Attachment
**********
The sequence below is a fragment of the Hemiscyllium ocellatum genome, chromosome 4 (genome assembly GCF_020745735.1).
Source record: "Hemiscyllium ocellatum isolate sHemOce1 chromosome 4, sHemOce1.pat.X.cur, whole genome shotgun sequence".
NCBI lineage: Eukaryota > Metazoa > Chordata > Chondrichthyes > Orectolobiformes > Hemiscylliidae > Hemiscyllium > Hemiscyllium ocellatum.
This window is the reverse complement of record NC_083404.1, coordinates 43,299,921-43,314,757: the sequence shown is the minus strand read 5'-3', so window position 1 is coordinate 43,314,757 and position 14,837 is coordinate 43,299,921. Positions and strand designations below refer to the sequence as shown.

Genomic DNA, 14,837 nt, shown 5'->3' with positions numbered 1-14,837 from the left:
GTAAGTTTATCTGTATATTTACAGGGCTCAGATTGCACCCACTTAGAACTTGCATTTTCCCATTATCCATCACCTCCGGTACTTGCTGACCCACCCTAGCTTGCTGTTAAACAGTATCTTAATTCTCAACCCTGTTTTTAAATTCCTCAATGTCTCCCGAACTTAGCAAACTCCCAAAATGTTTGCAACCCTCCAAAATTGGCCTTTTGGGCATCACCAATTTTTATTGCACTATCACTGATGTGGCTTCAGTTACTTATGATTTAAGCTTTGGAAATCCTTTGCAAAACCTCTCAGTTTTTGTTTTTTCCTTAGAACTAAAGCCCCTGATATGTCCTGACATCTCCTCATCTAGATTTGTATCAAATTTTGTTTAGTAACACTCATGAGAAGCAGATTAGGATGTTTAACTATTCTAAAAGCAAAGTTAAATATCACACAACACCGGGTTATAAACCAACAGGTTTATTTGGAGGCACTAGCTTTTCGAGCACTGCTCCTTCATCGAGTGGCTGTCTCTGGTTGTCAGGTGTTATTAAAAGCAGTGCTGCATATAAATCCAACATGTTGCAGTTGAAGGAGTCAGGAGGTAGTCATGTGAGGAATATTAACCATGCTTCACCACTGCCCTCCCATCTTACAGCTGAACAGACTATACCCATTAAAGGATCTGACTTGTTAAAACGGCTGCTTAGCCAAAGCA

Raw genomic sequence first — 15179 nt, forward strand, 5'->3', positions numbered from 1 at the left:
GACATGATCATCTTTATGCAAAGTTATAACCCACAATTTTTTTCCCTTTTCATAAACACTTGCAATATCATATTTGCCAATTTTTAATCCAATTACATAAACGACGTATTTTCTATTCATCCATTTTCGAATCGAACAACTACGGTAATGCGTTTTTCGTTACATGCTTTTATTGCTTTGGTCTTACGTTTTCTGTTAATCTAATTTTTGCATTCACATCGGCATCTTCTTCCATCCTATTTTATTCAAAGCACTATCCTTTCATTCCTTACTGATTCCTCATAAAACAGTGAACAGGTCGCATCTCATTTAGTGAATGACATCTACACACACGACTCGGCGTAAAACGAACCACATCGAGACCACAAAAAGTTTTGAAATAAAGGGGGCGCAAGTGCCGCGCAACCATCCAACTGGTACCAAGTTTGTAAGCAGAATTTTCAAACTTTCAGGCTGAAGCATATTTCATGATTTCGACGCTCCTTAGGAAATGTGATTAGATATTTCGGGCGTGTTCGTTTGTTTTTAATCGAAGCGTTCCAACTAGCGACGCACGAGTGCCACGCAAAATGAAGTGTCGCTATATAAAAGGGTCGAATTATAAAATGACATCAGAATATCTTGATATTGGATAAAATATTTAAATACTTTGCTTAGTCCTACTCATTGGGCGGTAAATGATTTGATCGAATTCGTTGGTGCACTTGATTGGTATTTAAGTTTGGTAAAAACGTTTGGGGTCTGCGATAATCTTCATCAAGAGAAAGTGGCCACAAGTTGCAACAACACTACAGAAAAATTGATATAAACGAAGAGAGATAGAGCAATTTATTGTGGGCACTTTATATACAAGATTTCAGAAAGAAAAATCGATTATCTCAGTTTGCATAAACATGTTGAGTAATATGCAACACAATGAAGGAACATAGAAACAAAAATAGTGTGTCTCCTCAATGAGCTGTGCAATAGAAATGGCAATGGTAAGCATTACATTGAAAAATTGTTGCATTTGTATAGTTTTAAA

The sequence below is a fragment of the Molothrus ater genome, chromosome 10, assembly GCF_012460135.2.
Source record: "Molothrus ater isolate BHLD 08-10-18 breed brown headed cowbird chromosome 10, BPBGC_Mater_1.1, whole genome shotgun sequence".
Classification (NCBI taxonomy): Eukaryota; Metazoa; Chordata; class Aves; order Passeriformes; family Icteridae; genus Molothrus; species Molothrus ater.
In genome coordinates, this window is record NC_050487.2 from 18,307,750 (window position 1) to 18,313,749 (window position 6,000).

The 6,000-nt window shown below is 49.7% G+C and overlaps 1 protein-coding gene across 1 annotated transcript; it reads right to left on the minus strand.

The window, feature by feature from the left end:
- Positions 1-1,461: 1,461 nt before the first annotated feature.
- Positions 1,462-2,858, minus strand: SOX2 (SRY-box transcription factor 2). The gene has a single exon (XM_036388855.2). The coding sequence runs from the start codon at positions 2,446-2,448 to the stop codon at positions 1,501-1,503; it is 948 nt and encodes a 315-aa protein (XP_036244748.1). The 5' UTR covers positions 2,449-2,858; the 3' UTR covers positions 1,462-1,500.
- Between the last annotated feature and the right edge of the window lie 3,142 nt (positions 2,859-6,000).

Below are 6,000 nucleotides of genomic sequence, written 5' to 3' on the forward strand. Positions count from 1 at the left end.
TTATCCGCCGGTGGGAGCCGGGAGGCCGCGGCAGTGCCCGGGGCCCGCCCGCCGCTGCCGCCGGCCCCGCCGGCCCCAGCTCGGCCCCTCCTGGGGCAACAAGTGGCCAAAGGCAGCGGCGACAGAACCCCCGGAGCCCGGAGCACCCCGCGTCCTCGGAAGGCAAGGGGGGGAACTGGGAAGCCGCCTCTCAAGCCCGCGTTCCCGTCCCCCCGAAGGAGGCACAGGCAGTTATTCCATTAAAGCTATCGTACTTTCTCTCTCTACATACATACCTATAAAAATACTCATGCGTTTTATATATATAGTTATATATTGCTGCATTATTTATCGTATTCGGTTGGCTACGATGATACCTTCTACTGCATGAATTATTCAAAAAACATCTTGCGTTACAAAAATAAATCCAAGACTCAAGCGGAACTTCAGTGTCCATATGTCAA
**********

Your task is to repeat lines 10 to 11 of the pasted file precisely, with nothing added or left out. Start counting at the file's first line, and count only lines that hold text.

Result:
Source record: "Molothrus ater isolate BHLD 08-10-18 breed brown headed cowbird chromosome 10, BPBGC_Mater_1.1, whole genome shotgun sequence".
Classification (NCBI taxonomy): Eukaryota; Metazoa; Chordata; class Aves; order Passeriformes; family Icteridae; genus Molothrus; species Molothrus ater.